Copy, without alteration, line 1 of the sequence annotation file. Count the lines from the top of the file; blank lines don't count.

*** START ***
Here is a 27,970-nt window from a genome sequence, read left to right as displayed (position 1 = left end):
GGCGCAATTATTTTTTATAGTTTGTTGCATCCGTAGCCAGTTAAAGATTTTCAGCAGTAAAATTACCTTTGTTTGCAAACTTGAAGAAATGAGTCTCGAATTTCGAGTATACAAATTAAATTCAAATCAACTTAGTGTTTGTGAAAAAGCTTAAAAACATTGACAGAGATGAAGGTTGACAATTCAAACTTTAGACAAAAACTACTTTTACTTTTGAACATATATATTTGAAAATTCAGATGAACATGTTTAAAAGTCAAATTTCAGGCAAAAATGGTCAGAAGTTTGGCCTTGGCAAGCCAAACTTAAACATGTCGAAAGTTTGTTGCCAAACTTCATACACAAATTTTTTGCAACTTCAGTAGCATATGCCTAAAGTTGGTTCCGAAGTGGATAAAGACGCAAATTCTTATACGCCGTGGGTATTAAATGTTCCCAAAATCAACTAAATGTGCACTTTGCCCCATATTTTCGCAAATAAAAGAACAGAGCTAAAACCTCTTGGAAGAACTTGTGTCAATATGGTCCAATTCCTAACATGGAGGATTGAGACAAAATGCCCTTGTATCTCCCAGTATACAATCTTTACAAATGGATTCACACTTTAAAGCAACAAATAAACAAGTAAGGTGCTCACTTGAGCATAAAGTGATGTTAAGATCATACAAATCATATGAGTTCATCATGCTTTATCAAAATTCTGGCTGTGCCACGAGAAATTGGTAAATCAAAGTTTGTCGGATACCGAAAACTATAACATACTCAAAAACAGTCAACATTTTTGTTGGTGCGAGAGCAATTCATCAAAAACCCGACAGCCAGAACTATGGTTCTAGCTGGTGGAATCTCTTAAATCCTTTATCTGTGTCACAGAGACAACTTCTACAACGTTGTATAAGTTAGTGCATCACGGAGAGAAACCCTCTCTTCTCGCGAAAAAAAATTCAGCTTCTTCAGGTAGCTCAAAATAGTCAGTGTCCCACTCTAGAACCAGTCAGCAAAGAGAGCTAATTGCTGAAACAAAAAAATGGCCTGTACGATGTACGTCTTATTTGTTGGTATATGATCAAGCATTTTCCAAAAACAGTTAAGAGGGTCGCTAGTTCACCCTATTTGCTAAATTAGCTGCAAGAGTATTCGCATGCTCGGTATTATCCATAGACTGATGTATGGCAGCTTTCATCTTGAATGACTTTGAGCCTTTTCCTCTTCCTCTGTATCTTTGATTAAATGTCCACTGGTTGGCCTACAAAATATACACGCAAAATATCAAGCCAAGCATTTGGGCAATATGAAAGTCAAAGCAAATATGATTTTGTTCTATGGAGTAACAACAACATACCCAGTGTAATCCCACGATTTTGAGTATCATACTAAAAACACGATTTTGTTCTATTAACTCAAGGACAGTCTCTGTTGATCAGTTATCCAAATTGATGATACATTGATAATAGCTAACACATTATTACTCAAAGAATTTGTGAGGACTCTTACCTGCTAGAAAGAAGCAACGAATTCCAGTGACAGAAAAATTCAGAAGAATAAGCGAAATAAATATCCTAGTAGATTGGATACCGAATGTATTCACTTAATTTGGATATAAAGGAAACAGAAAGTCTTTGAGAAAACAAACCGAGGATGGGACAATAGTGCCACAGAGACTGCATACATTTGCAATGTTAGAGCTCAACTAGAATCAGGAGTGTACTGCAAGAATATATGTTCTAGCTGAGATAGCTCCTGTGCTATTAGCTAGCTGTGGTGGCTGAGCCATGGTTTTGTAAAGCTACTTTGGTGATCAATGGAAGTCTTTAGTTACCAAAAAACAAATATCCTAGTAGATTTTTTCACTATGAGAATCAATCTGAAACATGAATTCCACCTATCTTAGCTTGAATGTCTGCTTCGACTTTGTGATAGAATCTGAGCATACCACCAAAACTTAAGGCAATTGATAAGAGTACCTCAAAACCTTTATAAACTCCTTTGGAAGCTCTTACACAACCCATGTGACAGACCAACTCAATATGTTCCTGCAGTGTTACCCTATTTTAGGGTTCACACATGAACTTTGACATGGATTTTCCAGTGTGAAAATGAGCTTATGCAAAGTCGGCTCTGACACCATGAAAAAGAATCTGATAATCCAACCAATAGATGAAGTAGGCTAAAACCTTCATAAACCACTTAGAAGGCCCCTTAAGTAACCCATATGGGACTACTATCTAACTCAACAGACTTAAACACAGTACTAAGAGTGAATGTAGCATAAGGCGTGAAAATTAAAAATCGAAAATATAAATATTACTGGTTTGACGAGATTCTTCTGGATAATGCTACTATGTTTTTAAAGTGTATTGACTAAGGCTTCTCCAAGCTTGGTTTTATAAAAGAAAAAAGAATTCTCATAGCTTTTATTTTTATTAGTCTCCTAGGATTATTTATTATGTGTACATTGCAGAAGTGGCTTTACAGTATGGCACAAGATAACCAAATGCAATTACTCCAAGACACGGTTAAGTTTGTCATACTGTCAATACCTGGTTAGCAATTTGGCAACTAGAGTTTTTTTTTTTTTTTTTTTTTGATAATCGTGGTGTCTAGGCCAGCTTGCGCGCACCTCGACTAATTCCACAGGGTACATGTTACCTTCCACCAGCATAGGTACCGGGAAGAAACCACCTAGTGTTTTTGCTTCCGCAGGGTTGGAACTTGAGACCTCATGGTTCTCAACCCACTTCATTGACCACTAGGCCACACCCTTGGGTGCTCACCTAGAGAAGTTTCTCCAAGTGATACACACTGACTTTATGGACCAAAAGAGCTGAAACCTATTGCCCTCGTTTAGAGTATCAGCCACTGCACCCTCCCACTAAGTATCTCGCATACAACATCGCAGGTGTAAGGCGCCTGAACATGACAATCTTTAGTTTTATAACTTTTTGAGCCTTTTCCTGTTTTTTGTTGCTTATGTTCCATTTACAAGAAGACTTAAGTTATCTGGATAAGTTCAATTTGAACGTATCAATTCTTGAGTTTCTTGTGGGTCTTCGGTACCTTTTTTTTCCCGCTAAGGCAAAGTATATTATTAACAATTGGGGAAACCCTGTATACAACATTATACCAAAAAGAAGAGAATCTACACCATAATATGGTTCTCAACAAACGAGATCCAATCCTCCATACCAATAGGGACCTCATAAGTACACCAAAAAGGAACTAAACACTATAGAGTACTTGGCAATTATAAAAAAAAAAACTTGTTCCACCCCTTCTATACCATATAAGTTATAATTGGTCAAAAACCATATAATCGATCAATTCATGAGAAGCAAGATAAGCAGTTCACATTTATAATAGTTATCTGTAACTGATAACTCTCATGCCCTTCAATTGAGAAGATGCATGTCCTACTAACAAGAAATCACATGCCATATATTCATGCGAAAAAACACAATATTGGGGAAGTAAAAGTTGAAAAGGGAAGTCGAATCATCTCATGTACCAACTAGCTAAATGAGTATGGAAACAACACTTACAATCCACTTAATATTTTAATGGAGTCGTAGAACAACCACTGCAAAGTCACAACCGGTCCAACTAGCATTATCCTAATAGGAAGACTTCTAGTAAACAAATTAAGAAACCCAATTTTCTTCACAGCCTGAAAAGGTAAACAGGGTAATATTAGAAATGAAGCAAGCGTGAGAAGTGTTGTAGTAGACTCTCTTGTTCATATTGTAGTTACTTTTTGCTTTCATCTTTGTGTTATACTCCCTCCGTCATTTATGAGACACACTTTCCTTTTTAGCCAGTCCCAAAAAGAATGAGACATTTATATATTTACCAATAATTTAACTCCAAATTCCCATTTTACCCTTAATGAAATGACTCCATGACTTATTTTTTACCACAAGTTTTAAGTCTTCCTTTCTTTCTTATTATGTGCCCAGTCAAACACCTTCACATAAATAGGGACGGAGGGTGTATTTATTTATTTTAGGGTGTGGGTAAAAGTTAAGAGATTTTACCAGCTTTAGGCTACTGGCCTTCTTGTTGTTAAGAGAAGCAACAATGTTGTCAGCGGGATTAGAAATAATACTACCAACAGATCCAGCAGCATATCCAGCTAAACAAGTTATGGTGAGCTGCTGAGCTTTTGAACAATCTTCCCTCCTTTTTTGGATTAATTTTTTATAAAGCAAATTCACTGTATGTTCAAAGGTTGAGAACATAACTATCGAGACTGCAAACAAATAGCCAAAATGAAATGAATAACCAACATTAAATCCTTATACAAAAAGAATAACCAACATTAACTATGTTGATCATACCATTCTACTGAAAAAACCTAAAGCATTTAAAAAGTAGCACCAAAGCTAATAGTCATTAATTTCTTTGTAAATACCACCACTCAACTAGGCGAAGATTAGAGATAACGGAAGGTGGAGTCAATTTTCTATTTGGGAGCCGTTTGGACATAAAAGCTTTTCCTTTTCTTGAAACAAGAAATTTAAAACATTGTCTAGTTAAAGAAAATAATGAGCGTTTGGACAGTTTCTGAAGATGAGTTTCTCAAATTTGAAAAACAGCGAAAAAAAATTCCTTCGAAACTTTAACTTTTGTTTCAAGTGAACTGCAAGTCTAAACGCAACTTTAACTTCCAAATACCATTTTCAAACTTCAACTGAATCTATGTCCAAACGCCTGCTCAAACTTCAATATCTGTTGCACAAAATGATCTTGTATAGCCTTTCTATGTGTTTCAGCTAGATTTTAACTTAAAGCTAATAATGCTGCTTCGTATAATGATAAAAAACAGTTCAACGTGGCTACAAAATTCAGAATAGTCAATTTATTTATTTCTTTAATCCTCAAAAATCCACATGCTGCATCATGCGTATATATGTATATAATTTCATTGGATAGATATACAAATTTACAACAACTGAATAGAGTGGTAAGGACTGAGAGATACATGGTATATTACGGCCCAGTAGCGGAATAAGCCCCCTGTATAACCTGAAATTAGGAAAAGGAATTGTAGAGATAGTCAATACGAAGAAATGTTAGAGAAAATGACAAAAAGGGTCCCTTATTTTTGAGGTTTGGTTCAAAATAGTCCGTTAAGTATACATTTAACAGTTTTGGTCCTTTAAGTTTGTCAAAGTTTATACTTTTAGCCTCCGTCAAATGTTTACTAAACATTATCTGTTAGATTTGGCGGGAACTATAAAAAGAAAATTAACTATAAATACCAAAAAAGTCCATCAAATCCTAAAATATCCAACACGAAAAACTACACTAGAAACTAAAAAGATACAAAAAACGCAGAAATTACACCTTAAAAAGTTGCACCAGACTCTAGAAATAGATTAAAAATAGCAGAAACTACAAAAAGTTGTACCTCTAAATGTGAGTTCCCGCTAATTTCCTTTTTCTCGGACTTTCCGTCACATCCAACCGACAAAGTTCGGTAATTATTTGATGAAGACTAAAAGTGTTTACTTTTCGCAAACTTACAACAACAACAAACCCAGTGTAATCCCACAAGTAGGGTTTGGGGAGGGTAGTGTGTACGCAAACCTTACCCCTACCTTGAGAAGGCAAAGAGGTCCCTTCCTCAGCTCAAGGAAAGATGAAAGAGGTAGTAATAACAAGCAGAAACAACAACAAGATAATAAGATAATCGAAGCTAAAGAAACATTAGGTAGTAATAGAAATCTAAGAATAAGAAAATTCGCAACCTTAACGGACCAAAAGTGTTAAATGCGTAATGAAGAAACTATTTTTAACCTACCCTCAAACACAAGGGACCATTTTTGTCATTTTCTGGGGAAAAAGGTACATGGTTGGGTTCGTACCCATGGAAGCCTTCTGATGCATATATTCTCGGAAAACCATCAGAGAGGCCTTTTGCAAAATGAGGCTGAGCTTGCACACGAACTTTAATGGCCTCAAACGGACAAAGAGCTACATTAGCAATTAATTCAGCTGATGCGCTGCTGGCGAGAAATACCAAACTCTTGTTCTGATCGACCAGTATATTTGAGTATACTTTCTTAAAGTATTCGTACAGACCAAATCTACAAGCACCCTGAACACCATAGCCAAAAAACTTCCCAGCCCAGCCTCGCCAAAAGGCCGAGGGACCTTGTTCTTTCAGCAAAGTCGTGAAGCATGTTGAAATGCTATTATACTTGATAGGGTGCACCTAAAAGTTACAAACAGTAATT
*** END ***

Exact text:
Here is a 27,970-nt window from a genome sequence, read left to right as displayed (position 1 = left end):